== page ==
Following the Grenfell disaster in 2017, cladding has come under close scrutiny with surveys being carried out as a priority in buildings across the UK. The failure to comply with Building Regulations (Part L1A 2010), which provides a framework for ensuring that no overheating issues are created as a result of works undertaken, is clearly quite widespread and the need for remedial action in such cases is clear.
However, the question that has arisen with regard to the rectification of such defects is whose responsibility it is to meet the often very considerable cost.
That issue was recently addressed by the First-tier Tribunal (FTT), which considered who should pick up the bill for making 95 flats safe. The owner of the building is a major building group. Following a survey by the London Fire Brigade, repair works were specified which will cost nearly £500,000 and it was recommended that fire marshals be retained to patrol the blocks at an annual cost of more than £250,000.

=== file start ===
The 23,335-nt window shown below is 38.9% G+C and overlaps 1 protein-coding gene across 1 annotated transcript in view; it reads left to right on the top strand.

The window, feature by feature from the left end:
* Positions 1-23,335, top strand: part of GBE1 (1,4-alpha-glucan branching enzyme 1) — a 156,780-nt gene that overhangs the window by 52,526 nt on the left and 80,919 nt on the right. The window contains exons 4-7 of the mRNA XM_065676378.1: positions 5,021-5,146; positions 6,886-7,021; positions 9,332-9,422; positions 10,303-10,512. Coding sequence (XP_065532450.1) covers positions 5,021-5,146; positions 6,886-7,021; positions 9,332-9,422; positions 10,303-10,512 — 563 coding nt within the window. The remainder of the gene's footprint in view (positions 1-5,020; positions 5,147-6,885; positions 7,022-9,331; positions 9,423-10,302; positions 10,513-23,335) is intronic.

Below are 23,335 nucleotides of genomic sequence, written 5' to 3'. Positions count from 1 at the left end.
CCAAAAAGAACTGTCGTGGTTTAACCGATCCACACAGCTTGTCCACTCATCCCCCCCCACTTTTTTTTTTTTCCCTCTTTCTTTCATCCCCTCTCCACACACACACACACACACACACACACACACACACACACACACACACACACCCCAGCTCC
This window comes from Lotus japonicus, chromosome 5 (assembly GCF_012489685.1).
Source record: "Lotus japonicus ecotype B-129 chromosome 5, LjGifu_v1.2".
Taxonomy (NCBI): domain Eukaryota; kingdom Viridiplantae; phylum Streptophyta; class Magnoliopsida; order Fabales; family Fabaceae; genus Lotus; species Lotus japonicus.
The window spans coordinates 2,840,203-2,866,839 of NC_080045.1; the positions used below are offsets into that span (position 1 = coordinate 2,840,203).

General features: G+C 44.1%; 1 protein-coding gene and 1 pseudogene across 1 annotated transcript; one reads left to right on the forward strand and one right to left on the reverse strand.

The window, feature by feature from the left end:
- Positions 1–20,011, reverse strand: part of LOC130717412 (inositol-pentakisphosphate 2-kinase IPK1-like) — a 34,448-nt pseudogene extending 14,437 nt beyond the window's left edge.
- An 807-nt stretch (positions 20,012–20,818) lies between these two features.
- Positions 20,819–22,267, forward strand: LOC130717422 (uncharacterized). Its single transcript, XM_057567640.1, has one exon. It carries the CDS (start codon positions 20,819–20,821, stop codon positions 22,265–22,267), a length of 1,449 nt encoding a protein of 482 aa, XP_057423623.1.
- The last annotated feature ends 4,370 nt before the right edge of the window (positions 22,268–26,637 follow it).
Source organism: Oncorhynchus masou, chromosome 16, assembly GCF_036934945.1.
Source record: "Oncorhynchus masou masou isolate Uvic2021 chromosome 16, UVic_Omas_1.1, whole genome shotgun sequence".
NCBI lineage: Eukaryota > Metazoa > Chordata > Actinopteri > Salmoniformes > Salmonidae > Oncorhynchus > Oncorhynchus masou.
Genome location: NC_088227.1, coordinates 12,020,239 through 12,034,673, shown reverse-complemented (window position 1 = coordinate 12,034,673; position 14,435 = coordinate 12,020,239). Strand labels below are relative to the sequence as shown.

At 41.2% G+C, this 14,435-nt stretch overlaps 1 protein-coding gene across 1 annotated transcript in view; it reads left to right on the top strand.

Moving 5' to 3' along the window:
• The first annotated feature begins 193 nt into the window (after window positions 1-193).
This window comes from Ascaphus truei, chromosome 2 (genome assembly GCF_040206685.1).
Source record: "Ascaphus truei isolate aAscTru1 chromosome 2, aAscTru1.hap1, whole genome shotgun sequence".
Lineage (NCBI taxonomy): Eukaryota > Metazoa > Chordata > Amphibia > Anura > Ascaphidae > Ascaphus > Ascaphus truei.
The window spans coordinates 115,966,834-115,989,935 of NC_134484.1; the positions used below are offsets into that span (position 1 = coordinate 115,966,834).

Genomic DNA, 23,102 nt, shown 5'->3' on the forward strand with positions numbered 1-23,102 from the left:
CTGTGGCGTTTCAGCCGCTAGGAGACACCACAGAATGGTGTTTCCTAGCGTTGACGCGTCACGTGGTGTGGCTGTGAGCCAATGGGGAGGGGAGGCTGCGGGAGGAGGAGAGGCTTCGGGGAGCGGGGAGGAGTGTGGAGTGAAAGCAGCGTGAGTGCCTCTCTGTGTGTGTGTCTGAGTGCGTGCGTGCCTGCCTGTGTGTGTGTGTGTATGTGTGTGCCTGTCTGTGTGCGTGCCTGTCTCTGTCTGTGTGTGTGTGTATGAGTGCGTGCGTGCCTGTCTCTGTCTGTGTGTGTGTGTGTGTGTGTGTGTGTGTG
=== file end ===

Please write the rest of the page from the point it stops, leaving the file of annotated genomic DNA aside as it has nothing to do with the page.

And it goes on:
If the cost of the fire marshals was a cost 'reasonably incurred' by the landlord, it would be recoverable from the tenants under their leases (£50 per week per flat). In addition, it was argued that the cost of the cladding was also recoverable from the tenants through their service charges.
The FTT concluded that the cost of the fire marshals was reasonable and that as it was in compliance with the Fire Service's advice, it was properly recoverable from the tenants.
The cladding cost was also reasonable, especially given the short timescale in which replacement was sought. In this case, the landlord was required to make good any inherent structural defects and to maintain the premises in 'good and substantial repair'.
Both of these costs stand to be met by the tenants under their leases by way of the service charges.
Bearing in mind the burden this will place on the tenants, an appeal is expected.